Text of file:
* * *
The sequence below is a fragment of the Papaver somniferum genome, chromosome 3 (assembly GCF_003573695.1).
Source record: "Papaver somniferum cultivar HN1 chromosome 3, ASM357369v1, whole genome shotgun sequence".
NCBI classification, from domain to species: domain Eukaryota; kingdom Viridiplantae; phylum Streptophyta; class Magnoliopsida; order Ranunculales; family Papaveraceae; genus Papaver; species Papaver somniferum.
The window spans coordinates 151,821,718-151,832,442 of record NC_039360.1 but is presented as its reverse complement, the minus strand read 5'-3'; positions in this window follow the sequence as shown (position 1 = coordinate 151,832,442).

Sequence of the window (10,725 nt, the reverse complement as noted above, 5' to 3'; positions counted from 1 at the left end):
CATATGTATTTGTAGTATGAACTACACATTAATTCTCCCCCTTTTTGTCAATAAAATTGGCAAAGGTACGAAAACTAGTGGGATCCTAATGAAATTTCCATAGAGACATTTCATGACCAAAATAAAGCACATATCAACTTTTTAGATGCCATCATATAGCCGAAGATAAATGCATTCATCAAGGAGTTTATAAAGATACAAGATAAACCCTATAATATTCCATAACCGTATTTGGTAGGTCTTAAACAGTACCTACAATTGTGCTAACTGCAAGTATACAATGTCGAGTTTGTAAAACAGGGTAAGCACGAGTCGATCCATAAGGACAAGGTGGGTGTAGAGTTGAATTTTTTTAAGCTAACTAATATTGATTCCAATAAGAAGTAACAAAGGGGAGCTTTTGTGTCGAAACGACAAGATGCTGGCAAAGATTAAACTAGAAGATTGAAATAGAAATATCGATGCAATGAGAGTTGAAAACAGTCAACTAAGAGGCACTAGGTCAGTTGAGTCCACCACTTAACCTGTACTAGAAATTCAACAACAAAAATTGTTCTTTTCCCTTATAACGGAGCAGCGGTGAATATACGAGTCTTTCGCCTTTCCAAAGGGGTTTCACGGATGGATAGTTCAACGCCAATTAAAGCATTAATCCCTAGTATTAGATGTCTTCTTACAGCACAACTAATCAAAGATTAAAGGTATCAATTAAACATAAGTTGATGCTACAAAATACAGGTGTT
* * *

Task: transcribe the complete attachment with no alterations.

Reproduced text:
The sequence below is a fragment of the Papaver somniferum genome, chromosome 3 (assembly GCF_003573695.1).
Source record: "Papaver somniferum cultivar HN1 chromosome 3, ASM357369v1, whole genome shotgun sequence".
NCBI classification, from domain to species: domain Eukaryota; kingdom Viridiplantae; phylum Streptophyta; class Magnoliopsida; order Ranunculales; family Papaveraceae; genus Papaver; species Papaver somniferum.
The window spans coordinates 151,821,718-151,832,442 of record NC_039360.1 but is presented as its reverse complement, the minus strand read 5'-3'; positions in this window follow the sequence as shown (position 1 = coordinate 151,832,442).

Sequence of the window (10,725 nt, the reverse complement as noted above, 5' to 3'; positions counted from 1 at the left end):
CATATGTATTTGTAGTATGAACTACACATTAATTCTCCCCCTTTTTGTCAATAAAATTGGCAAAGGTACGAAAACTAGTGGGATCCTAATGAAATTTCCATAGAGACATTTCATGACCAAAATAAAGCACATATCAACTTTTTAGATGCCATCATATAGCCGAAGATAAATGCATTCATCAAGGAGTTTATAAAGATACAAGATAAACCCTATAATATTCCATAACCGTATTTGGTAGGTCTTAAACAGTACCTACAATTGTGCTAACTGCAAGTATACAATGTCGAGTTTGTAAAACAGGGTAAGCACGAGTCGATCCATAAGGACAAGGTGGGTGTAGAGTTGAATTTTTTTAAGCTAACTAATATTGATTCCAATAAGAAGTAACAAAGGGGAGCTTTTGTGTCGAAACGACAAGATGCTGGCAAAGATTAAACTAGAAGATTGAAATAGAAATATCGATGCAATGAGAGTTGAAAACAGTCAACTAAGAGGCACTAGGTCAGTTGAGTCCACCACTTAACCTGTACTAGAAATTCAACAACAAAAATTGTTCTTTTCCCTTATAACGGAGCAGCGGTGAATATACGAGTCTTTCGCCTTTCCAAAGGGGTTTCACGGATGGATAGTTCAACGCCAATTAAAGCATTAATCCCTAGTATTAGATGTCTTCTTACAGCACAACTAATCAAAGATTAAAGGTATCAATTAAACATAAGTTGATGCTACAAAATACAGGTGTT